Friday, April 29, 2011

Will We Be Ignored?

The President is rightly in Ababama survey storm damage today-I just hope the feds don't ignore us like they often do:

How bad was the storm damage in East Tennessee? It has been bad enough that Governor Bill Haslam canceled a scheduled event in West Tennessee to visit storm-ravaged places in this part of the State. An apparent tornado ripped the roof off of the gym at Cocke County High School, and essentially destroyed the Adult High School. People still seem to be in shock that the storms were so severe, since the mountains very often break up the worst storm systems that might blow through the area. This writer detailed some of the damage to his own home yesterday, but in fairness there are many people, especially in neighboring Cocke County, who have had to deal with much worse.

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Thursday, April 28, 2011

The State of Emergency

Our minds last night were on the subject of making it through in one piece:

Perhaps the most jarring experience of the night was the fact that the storms weren't constant, at least the worst of them weren't. They signaled their inauguration by a constant barrage of lightning above the house the likes of which I have never before witnesses. When one round of wind, hail, and thunder would pass, another would come along less than an hour later. Three different times during the night, Jefferson County or parts of it were under a tornado warning.

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Wednesday, April 27, 2011

First Tuesday in March?

Instead of voting on Super Tuesday, Tennesseans will now officially be voting in the presidential preference primary on the first Tuesday in March:

There is another problem, however: Will the race for the Republican nomination be decided before Tennesseans go to the polls on March 6th? A polling day on Super Tuesday could mean that Tennessee will play a roll either in deciding the nominee or in assuring that the first phase of the campaign isn't over yet. With the primary being held the first week of March, Tennessee Republicans have to hope that the race is still on. I'll be voting for my favorite candidate regardless, but let's hope for a competative 2012 campaign

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Tuesday, April 26, 2011

Just a Few Business Deals

Former Governor Phil Bredesen's Administration made "handshake deals" on business development without legislative approval-and the new General Assembly wants to know why they have to disburse money they didn't know about:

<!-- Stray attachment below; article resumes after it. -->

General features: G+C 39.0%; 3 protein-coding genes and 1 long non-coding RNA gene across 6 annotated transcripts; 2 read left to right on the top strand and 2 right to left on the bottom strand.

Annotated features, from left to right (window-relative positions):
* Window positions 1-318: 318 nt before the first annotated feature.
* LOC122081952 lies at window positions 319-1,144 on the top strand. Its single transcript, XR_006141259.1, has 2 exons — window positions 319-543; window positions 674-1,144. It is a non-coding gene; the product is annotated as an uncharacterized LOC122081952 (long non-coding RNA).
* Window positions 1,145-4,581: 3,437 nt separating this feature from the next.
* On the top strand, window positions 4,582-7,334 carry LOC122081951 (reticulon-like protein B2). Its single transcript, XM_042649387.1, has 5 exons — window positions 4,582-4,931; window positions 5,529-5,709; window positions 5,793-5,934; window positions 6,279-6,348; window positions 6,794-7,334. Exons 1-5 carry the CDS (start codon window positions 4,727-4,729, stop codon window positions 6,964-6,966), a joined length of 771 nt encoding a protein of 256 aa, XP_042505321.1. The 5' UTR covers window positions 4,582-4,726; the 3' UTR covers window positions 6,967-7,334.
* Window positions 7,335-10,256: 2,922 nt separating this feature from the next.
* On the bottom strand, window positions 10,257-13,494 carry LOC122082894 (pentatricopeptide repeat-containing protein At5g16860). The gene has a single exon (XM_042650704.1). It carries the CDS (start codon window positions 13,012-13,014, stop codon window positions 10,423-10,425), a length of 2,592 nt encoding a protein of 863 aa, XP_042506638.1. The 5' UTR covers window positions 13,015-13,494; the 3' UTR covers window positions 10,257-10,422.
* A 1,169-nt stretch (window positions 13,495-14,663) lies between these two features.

For the moment, we won't judge whether such arrangements are right or wrong, but instead whether it is ethical to bind a successor administration to a series of promises involving monetary expenditure and taxation rules when one is leaving office that have neither legislative approval nor were publicly agreed-upon by the incoming Governor or his staff. Bredesen's Commissioner of Economic Development has said to The Tennessean's Chas Sisk that it is a matter of the new Governor "honoring the commitments of the previous administration" and that this was a "bipartisan approach." It is a bipartisan approach to keep the General Assembly in the dark about development agreements until the State Funding Board discovers large disbursements of cash that it cannot explain because it was unaware of the agreements in the first place-all while the General Assembly is trying to come up with a final version of the budget for the next fiscal year?

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Monday, April 25, 2011

The Children's Primary?

The 2012 primary calendar seems more reasonable than what we had to endure in 2008, and it will be unless some people start acting like children:

If the current situation plays out as some expect, that would put Tennessee voting on Tuesday, February 7th-the day that is currently being slated as "Super Tuesday" on the primary calendar. A mid-January start to primary and caucus voting (and early voting in Tennessee) wouldn't be so unbearable and would be something closer to what most political people might consider "normal." Febraury 7th as the date for Super Tuesday is actually a good date for Tennesseans to go to the polls, and gives us plenty of time to digest what the candidates are saying after we have digested Christmas dinner. All of that presumes, however, that if Iowa and New Hampshire move their caucus and primary dates to mid-January that Florida won't try to steal Christmas by moving its primary to an even earlier date, forcing Iowa and New Hampshire to uphold convention by moving even further back. This isn't about one-upmanship, this is a serious matter of nominating a candidate for President of the United States. It will be no time to play childish games about who gets to play with the toy first. Iowa and New Hampshire first-that's the tradition-Americans and Tennesseans would prefer a Christmas free of political haggling.

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